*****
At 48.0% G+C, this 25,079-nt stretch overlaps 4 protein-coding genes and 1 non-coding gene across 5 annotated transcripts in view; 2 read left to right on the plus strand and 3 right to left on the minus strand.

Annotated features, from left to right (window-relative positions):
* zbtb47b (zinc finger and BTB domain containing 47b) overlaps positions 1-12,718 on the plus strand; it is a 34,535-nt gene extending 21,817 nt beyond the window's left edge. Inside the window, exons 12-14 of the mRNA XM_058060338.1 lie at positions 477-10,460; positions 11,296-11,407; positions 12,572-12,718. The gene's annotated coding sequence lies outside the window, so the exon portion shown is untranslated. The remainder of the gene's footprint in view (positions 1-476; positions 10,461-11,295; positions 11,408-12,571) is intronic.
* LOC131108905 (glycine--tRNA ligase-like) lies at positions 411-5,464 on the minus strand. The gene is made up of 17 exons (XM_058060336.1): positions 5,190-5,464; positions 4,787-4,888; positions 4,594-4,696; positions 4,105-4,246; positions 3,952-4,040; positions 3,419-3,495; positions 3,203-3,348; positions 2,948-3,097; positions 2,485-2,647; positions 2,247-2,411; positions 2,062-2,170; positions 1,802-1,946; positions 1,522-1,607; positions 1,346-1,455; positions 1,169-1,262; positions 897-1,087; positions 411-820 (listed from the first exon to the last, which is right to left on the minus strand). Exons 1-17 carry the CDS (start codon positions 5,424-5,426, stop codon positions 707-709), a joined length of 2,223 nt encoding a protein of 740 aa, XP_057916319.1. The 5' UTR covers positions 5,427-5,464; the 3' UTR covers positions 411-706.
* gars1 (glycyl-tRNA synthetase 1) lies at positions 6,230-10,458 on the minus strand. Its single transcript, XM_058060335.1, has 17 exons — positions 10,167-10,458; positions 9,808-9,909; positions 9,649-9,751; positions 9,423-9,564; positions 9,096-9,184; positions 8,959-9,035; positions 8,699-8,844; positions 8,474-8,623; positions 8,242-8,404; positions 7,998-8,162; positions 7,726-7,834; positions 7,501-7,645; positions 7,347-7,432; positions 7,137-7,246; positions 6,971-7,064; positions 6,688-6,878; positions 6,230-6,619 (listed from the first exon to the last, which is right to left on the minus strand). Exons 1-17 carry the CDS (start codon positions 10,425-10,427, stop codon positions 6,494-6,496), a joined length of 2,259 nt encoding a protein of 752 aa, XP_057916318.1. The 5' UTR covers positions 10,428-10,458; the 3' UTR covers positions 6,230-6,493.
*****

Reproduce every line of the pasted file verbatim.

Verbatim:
At 48.0% G+C, this 25,079-nt stretch overlaps 4 protein-coding genes and 1 non-coding gene across 5 annotated transcripts in view; 2 read left to right on the plus strand and 3 right to left on the minus strand.

Annotated features, from left to right (window-relative positions):
* zbtb47b (zinc finger and BTB domain containing 47b) overlaps positions 1-12,718 on the plus strand; it is a 34,535-nt gene extending 21,817 nt beyond the window's left edge. Inside the window, exons 12-14 of the mRNA XM_058060338.1 lie at positions 477-10,460; positions 11,296-11,407; positions 12,572-12,718. The gene's annotated coding sequence lies outside the window, so the exon portion shown is untranslated. The remainder of the gene's footprint in view (positions 1-476; positions 10,461-11,295; positions 11,408-12,571) is intronic.
* LOC131108905 (glycine--tRNA ligase-like) lies at positions 411-5,464 on the minus strand. The gene is made up of 17 exons (XM_058060336.1): positions 5,190-5,464; positions 4,787-4,888; positions 4,594-4,696; positions 4,105-4,246; positions 3,952-4,040; positions 3,419-3,495; positions 3,203-3,348; positions 2,948-3,097; positions 2,485-2,647; positions 2,247-2,411; positions 2,062-2,170; positions 1,802-1,946; positions 1,522-1,607; positions 1,346-1,455; positions 1,169-1,262; positions 897-1,087; positions 411-820 (listed from the first exon to the last, which is right to left on the minus strand). Exons 1-17 carry the CDS (start codon positions 5,424-5,426, stop codon positions 707-709), a joined length of 2,223 nt encoding a protein of 740 aa, XP_057916319.1. The 5' UTR covers positions 5,427-5,464; the 3' UTR covers positions 411-706.
* gars1 (glycyl-tRNA synthetase 1) lies at positions 6,230-10,458 on the minus strand. Its single transcript, XM_058060335.1, has 17 exons — positions 10,167-10,458; positions 9,808-9,909; positions 9,649-9,751; positions 9,423-9,564; positions 9,096-9,184; positions 8,959-9,035; positions 8,699-8,844; positions 8,474-8,623; positions 8,242-8,404; positions 7,998-8,162; positions 7,726-7,834; positions 7,501-7,645; positions 7,347-7,432; positions 7,137-7,246; positions 6,971-7,064; positions 6,688-6,878; positions 6,230-6,619 (listed from the first exon to the last, which is right to left on the minus strand). Exons 1-17 carry the CDS (start codon positions 10,425-10,427, stop codon positions 6,494-6,496), a joined length of 2,259 nt encoding a protein of 752 aa, XP_057916318.1. The 5' UTR covers positions 10,428-10,458; the 3' UTR covers positions 6,230-6,493.